Sunday, July 15, 2012

life sucks and then you get off your ass

So ever since Nora Ephron, one of my major heroes, died two weeks ago, I've been in a bit of a funk. Ok, a major depression. I can't wrap my brain around the fact that she is gone because, let's face it, I was always planning on working with her one day. And now she just ups and dies on me. Leaving me to mourn and watch Heartburn while nursing my own broken heart that a hero died and cry and whine that Nora is gone and I never even had the opportunity to work with her, even as her manicurist. Even to take out her trash. Or walk her dog. I don't even think she had a dog. You get the picture.

How delusional am I? I mean, I am "home", though displaced once again when a 20-ton red oak capsized my family's house during the storm 2 weeks ago splitting it in two, sick, 28 going on 55, away from my boyfriend-turned-recent-fiancé, away from my city and my measly part time pie shop joke of a job and I'm dreaming of working with one of the greatest screenwriters and directors of our time. And if that's not crazy enough, I'm mad at her for having the audacity to up and die on me because I couldn't get off my lazy kiester to move to New York when I felt the push (4 years ago...yea, I know). Life sucks and then you die? Or life sucks and then you get off your ass?

Put it this way: before Nora died, I was pretty smug. I had forever. Biding my time until the great "one day". The good 'ol "someday" scenarios....someday I'll move to New York. Someday the screenplay that I haven't yet written will get published. Someday I'll visit Paris. Someday I'll get married, after I get over my parent's shitty divorce (24 years ago), someday I'll audition for something, to prove to myself I can go for my dreams and stop fantasizing. Someday.

But when one of your idols suddenly dies and you were never bold enough to meet her, something changes. You snap. You are crushed. Crestfallen. But pissed off too. And if you didn't vow to quit drinking for the sake of your health and mood disorders and addictive personality, you'd get sloshed.

Though I obsessively devoured every piece and tribute and blog post written in homage to seemingly every young, right-brained, creative woman's hero, it isn't about Nora anymore. It's not about her groundbreaking career, her colorful New York life and the onscreen lives she subsequently created, her larger than life persona, her perfect 6 word autobiography I've somehow already chosen to adopt as my own mantra (secret to life: marry an Italian), her prolific last works in the face of an autoimmune disease (2 memoirs, a screenplay, a film, a biopic, a play set for the stage). It's about a missed opportunity. An unlived-to-the-fullest life. A wasted 5 years. It isn't about Nora's fulfilled life anymore. It's about mine. Nora's death is the catalyst to my life.

Which leads me to NOW. And my usual tendency to put off for tomorrow what God plops into my lap today. Namely- the next month. The next month is significant. And it starts with right now. This moment. What am I not doing that I could be doing, to guarantee the future I dream of when I close my eyes?

My boyfriend always asks, "What's the next step? Well, babe, what's the next step?" Usually I don't have an answer, so I pitch a hissy fit like a two year old until I can be adult enough to own up or make one up. But right now I have no clue what the next step is. Ok, I want to write. I want to write in New York. I have an autoimmune disease-- SO WHAT? Didn't stop Nora. In fact, she found out she had acute myeloid leukemia and THEN became more prolific than ever. She didn't bitch, boo-hoo, and complain! She hated whiners. She got sick and had dinner parties and wrote funny odes to the good stuff in life, stuff she'd miss, like pies and baths and she left this world a funnier place in her wake.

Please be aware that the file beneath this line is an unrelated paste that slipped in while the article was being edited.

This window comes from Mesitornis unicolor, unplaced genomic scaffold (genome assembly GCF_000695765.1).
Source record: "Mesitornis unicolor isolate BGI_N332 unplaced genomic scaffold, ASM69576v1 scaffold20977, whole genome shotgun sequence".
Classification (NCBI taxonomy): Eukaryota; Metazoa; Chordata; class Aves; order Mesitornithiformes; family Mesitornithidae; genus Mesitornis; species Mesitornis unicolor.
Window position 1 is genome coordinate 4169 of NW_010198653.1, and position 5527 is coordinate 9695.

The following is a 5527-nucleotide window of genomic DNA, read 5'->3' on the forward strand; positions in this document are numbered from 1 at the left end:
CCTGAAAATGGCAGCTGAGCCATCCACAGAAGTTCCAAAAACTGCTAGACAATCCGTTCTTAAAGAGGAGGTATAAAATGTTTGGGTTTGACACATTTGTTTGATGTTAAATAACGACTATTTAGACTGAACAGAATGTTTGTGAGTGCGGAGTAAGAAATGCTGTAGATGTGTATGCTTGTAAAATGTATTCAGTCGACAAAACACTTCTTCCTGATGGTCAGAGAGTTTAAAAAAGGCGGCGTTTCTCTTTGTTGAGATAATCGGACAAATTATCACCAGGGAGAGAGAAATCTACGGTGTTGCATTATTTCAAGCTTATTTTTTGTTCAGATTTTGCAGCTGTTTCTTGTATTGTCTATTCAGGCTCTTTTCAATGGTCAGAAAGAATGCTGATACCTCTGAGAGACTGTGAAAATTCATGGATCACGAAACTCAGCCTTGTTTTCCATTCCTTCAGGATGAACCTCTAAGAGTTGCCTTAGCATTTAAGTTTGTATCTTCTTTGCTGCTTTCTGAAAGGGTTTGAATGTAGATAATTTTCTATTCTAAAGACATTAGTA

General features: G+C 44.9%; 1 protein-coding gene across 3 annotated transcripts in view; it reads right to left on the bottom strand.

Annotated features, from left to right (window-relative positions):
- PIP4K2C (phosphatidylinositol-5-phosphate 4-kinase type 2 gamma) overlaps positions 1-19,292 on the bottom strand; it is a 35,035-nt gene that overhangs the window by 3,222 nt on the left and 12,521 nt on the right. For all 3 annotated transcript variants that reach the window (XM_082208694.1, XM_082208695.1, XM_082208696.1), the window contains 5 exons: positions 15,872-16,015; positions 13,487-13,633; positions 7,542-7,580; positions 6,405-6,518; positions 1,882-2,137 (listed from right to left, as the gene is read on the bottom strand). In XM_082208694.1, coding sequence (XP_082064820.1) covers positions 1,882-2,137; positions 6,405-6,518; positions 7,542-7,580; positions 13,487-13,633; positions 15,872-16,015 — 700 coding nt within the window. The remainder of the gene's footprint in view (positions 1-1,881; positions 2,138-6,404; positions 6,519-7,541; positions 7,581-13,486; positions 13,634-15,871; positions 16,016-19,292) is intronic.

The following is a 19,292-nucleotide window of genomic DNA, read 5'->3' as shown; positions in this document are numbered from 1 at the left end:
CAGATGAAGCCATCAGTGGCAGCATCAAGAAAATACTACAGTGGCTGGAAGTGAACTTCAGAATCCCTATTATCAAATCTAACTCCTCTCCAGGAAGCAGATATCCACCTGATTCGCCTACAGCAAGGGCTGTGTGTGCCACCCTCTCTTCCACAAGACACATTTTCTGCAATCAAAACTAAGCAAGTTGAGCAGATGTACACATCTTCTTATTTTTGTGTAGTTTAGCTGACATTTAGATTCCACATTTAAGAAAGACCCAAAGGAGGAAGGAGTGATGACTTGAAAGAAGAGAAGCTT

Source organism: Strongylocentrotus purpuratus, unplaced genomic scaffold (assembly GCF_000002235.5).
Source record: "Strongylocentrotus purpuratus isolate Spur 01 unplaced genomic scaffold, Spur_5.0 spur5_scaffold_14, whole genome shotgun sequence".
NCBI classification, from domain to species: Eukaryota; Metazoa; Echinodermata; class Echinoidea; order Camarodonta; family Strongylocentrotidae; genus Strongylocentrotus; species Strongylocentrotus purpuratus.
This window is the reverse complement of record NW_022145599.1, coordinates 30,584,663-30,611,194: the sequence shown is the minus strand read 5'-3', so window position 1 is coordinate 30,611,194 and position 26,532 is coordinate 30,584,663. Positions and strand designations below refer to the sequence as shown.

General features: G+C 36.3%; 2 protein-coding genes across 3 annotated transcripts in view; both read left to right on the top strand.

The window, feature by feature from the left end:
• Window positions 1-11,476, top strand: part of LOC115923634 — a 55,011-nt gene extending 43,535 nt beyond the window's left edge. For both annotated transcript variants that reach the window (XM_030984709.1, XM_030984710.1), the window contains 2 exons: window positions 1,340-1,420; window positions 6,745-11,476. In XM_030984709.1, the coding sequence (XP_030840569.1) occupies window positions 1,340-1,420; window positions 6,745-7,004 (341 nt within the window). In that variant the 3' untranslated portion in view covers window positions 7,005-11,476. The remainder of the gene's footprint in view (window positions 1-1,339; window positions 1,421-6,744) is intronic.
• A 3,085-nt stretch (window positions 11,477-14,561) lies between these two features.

Becoming the next Nora Ephron is the most pretentious notion I could ever think to be, but why not give it a shot? What is there to lose?

Monday, June 4, 2012

the question of Home

May 26, 2012 Saturday 5:33 pm Earlysville, VA

I am reading a fascinating opinion piece in the New York Times called, "Home Is Where They Let You Live", by Jasmin Darznik. What caught my eye is that it's written from Charlottesville, VA, where I'm currently staying. Small world.

It is the story of Jasmin, an Iranian-American woman, whose experience of finding a home has been close to impossible. The saddest section for me is, "I had quickly learned not to be Iranian in ways that showed. I plucked my eyebrows, bleached my hair with Sun-In and hitched up my skirts. My accent was pure Valley girl, heavy on the 'likes'. By summer's end, I was desperate to get back to California. A visa was the only thing standing between me and the only country I cared to claim."

Here is another small passage that struck me : "Each year many thousands of children are brought to America by their parents. They come before they have any concept of citizenship, much less of belonging. Like me, they will draw their notions of 'home' not only from what is familiar and desirable but also from what is permitted and denied them."

For me personally, this passage hits home. I have always struggled with the concept of identity, and where exactly "home" is to me. Obviously, from this story, mine is a minor tale of displacement. I'm blessed to call America home- America as a whole. I'm "from" here- physically. Documents exist in my name. I was issued a birth certificate documenting my born-and-bred-American identity. I have a social security card. I am a number, and I also have several numbers attached to my every form of identification. A passport. A driver's license. Two of which display photographs of me, with my given name. I am identifiable. Legally.